Friday 7 December 2018
The government was hit by defeat after defeat this week, with three occurring in a single day, while failing to score any victories. Theresa May now leads a minority government with no control over Britain’s destiny whatsoever. It has always been hazardous to predict outcomes under her administration. It is now impossible.
Downing Street’s feebleness was perfectly illustrated on Tuesday when the government was found to be in contempt of Parliament for refusing to publish the attorney general’s advice on the 599-page withdrawal deal. Then yesterday, chief whip Julian Smith exposed his utter desperation to get the agreement through the Commons, begging Eurosceptic Tories to support the prime minister in front of television cameras.
The amateurishness of the government has been broadcast loud and clear by the bizarre decision to have ITV filming the chief whip plying his trade, a traditionally secretive and often post-watershed operation. He was seen getting nowhere with Philip Davies MP for the simple reason Davies, a member of the European Research Group, believes no-deal is better than a bad deal, and that’s because it is. You don’t have to be a dyed-in-the-wool Brexiteer to believe that.
Attorney general Geoffrey Cox repeatedly stated that it was not in the public interest to reveal his legal advice on the withdrawal agreement. That would have been the case if there was something genuinely compromising to disclose to say, a foreign power. However, with the deal with our external foe already struck, in withholding information the government is only acting in its own interest, viewing the people as a liability, not the constituency it was elected to serve.
Neither Parliament nor the people are ignorant to the facts. We are already perfectly aware that, under the terms of the agreement, the United Kingdom will be trapped in the backstop and subject to the EU’s whim on whether we ever get out of it.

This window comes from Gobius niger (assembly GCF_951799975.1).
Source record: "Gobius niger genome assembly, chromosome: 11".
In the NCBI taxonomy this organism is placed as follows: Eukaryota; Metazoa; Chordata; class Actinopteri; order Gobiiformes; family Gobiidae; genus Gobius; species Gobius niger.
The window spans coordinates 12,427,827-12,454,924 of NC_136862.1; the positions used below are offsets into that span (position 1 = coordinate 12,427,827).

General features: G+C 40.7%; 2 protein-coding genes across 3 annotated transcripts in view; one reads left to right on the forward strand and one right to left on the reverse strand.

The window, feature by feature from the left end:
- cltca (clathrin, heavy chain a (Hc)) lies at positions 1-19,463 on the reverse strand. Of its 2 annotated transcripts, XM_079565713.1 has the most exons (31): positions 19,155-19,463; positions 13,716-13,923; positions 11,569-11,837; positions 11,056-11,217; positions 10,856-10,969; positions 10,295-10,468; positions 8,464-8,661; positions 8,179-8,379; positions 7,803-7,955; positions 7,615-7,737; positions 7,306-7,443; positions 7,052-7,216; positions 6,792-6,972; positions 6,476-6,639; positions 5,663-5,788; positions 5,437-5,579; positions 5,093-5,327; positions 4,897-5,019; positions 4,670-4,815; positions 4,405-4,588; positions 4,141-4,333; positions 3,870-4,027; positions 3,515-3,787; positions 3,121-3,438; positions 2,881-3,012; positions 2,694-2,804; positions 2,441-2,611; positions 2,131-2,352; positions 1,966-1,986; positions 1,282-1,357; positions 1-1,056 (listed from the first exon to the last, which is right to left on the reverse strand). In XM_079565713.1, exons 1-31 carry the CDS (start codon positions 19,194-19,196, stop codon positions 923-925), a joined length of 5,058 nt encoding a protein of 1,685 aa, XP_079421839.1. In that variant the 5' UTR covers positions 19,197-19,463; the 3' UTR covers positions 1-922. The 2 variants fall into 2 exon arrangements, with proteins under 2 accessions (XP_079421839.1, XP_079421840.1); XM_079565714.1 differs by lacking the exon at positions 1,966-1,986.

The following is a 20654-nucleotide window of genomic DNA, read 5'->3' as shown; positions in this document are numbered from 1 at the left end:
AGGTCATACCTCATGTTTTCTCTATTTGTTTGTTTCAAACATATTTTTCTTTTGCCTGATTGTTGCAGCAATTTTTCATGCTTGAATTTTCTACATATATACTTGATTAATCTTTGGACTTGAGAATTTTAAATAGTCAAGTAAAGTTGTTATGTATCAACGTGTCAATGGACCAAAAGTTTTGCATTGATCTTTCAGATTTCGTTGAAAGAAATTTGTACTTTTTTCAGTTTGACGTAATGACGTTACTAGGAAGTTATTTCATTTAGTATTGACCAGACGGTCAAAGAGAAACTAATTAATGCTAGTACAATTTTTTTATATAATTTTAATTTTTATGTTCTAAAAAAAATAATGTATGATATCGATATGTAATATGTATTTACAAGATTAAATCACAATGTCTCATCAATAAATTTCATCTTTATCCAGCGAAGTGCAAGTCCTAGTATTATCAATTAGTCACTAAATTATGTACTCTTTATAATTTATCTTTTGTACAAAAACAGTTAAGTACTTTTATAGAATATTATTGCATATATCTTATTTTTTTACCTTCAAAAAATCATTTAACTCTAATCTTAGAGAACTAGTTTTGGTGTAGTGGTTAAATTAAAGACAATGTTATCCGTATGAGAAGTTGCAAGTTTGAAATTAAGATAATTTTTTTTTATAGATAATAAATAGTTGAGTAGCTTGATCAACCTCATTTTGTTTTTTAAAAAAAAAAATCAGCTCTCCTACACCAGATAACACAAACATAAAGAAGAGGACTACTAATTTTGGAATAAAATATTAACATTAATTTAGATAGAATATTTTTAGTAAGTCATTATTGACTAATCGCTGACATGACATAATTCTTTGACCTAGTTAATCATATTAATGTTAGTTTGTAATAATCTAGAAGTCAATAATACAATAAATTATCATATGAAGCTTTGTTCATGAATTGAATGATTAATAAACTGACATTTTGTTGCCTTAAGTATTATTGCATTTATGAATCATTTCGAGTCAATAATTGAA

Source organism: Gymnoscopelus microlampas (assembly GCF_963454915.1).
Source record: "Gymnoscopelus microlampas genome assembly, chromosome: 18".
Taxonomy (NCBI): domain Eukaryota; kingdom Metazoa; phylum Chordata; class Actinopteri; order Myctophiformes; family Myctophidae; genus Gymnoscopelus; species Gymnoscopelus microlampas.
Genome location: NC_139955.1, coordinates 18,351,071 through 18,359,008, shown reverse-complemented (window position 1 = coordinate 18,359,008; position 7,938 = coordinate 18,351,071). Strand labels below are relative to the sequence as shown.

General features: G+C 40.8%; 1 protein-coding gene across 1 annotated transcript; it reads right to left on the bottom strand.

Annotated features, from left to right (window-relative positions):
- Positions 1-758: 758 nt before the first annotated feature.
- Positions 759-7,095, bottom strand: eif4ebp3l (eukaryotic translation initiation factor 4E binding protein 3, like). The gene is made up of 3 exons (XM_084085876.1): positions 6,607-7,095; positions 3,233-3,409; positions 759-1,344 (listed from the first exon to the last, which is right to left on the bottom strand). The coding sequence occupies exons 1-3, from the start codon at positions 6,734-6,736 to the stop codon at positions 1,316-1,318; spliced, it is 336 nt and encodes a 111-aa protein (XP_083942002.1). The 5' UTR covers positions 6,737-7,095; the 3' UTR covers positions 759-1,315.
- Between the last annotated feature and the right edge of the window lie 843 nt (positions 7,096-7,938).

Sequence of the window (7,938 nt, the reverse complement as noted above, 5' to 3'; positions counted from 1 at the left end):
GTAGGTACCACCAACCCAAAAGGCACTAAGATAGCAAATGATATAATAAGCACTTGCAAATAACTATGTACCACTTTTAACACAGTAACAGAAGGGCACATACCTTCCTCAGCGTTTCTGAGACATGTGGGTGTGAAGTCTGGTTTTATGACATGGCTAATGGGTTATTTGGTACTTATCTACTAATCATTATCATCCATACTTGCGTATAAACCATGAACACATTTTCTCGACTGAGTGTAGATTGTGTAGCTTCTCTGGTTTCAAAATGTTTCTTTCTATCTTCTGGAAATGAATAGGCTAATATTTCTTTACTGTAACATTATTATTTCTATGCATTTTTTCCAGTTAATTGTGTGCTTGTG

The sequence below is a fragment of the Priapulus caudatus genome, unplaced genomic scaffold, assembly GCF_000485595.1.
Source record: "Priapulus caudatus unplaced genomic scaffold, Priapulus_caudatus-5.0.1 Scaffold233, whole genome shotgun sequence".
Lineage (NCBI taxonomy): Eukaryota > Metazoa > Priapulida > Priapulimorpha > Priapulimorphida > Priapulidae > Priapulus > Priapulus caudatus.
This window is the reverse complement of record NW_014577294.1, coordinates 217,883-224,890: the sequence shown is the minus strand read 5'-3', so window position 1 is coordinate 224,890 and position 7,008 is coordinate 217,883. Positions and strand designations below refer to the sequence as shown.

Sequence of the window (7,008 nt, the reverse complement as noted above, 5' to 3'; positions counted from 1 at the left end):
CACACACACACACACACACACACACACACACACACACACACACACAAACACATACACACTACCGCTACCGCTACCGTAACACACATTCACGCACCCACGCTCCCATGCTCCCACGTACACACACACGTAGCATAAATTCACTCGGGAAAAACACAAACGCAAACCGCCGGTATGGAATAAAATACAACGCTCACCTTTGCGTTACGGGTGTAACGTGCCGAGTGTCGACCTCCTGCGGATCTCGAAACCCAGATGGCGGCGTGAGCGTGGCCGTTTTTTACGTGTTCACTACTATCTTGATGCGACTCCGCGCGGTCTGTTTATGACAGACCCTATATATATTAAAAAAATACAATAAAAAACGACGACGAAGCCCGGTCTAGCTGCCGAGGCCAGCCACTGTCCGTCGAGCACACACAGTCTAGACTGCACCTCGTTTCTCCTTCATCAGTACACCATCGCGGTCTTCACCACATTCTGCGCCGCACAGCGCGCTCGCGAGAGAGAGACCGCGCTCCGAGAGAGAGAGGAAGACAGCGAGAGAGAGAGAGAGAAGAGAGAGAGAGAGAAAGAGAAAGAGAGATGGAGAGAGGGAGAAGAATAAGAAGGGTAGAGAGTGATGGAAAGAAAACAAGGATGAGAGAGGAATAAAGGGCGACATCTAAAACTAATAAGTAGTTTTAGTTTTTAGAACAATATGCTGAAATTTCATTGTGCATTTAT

The only leverage we have left to influence matters is to hand over our fishing waters and yet more payments on an annual basis – and what’s to bet against the follow-up deal including no right to a unilateral breakout either? Cox admitted as such at the dispatch box after being placed there as a proxy for his legal advice demanded by MPs.
The government’s unsatisfactory response to those demands placed it on a constant rear-guard action. Cox’s appearance triggered the ruling of contempt which only served to further highlight what a rotten deal has been settled with Brussels and why MPs must not vote for it.
With the trap over the backstop laid bare for even the most casual observer to acknowledge, the government responded with its only significant move of the week, which of course failed.
On Wednesday, reports began to circulate of a Downing Street pitch to the Jacob Rees-Mogg-led ERG: MPs would get a vote on whether to trigger the backstop towards the end of the transition period. For the reasons outlined above, the proposal would be unworkable as. Once the deal is implemented, Britain will have no legal right to deviate without the EU’s consent, which won’t be forthcoming.
“It’s just balls. Is she really seriously saying that Parliament would be able to default on Britain’s international obligations?” Complained one bitter Tory Brexiteer.